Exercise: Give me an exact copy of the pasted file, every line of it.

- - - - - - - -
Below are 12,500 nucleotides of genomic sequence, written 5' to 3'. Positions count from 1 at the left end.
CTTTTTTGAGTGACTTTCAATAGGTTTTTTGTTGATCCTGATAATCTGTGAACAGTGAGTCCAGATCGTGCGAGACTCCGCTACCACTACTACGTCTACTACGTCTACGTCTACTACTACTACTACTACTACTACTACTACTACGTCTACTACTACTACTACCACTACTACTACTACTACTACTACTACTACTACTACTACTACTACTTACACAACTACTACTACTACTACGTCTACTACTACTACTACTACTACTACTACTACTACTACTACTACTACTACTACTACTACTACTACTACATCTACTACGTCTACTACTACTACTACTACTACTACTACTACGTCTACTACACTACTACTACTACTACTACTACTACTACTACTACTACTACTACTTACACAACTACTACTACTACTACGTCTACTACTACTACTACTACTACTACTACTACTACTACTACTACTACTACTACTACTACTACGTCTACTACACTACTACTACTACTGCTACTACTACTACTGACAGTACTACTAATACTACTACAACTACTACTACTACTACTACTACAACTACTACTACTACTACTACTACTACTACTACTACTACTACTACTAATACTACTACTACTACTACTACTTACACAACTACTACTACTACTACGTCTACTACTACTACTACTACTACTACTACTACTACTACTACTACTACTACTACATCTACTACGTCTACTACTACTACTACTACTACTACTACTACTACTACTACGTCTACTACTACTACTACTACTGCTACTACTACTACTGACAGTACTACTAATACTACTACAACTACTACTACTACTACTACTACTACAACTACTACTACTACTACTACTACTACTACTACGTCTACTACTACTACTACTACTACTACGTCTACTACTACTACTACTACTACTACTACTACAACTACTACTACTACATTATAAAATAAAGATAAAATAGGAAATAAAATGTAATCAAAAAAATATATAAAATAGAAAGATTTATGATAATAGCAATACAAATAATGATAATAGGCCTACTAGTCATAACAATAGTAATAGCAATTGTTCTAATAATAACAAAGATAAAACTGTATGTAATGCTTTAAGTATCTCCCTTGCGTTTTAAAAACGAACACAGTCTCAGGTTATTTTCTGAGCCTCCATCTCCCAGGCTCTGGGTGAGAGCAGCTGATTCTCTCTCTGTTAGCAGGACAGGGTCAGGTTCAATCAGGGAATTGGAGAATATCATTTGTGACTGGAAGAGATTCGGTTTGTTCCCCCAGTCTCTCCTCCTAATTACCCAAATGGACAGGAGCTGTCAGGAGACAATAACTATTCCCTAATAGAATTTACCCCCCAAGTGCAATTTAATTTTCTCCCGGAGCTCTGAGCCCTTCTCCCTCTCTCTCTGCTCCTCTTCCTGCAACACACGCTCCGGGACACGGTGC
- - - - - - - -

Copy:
Below are 12,500 nucleotides of genomic sequence, written 5' to 3'. Positions count from 1 at the left end.
CTTTTTTGAGTGACTTTCAATAGGTTTTTTGTTGATCCTGATAATCTGTGAACAGTGAGTCCAGATCGTGCGAGACTCCGCTACCACTACTACGTCTACTACGTCTACGTCTACTACTACTACTACTACTACTACTACTACTACGTCTACTACTACTACTACCACTACTACTACTACTACTACTACTACTACTACTACTACTACTACTTACACAACTACTACTACTACTACGTCTACTACTACTACTACTACTACTACTACTACTACTACTACTACTACTACTACTACTACTACTACTACATCTACTACGTCTACTACTACTACTACTACTACTACTACTACGTCTACTACACTACTACTACTACTACTACTACTACTACTACTACTACTACTACTTACACAACTACTACTACTACTACGTCTACTACTACTACTACTACTACTACTACTACTACTACTACTACTACTACTACTACTACTACGTCTACTACACTACTACTACTACTGCTACTACTACTACTGACAGTACTACTAATACTACTACAACTACTACTACTACTACTACTACAACTACTACTACTACTACTACTACTACTACTACTACTACTACTACTAATACTACTACTACTACTACTACTTACACAACTACTACTACTACTACGTCTACTACTACTACTACTACTACTACTACTACTACTACTACTACTACTACTACATCTACTACGTCTACTACTACTACTACTACTACTACTACTACTACTACTACGTCTACTACTACTACTACTACTGCTACTACTACTACTGACAGTACTACTAATACTACTACAACTACTACTACTACTACTACTACTACAACTACTACTACTACTACTACTACTACTACTACGTCTACTACTACTACTACTACTACTACGTCTACTACTACTACTACTACTACTACTACTACAACTACTACTACTACATTATAAAATAAAGATAAAATAGGAAATAAAATGTAATCAAAAAAATATATAAAATAGAAAGATTTATGATAATAGCAATACAAATAATGATAATAGGCCTACTAGTCATAACAATAGTAATAGCAATTGTTCTAATAATAACAAAGATAAAACTGTATGTAATGCTTTAAGTATCTCCCTTGCGTTTTAAAAACGAACACAGTCTCAGGTTATTTTCTGAGCCTCCATCTCCCAGGCTCTGGGTGAGAGCAGCTGATTCTCTCTCTGTTAGCAGGACAGGGTCAGGTTCAATCAGGGAATTGGAGAATATCATTTGTGACTGGAAGAGATTCGGTTTGTTCCCCCAGTCTCTCCTCCTAATTACCCAAATGGACAGGAGCTGTCAGGAGACAATAACTATTCCCTAATAGAATTTACCCCCCAAGTGCAATTTAATTTTCTCCCGGAGCTCTGAGCCCTTCTCCCTCTCTCTCTGCTCCTCTTCCTGCAACACACGCTCCGGGACACGGTGC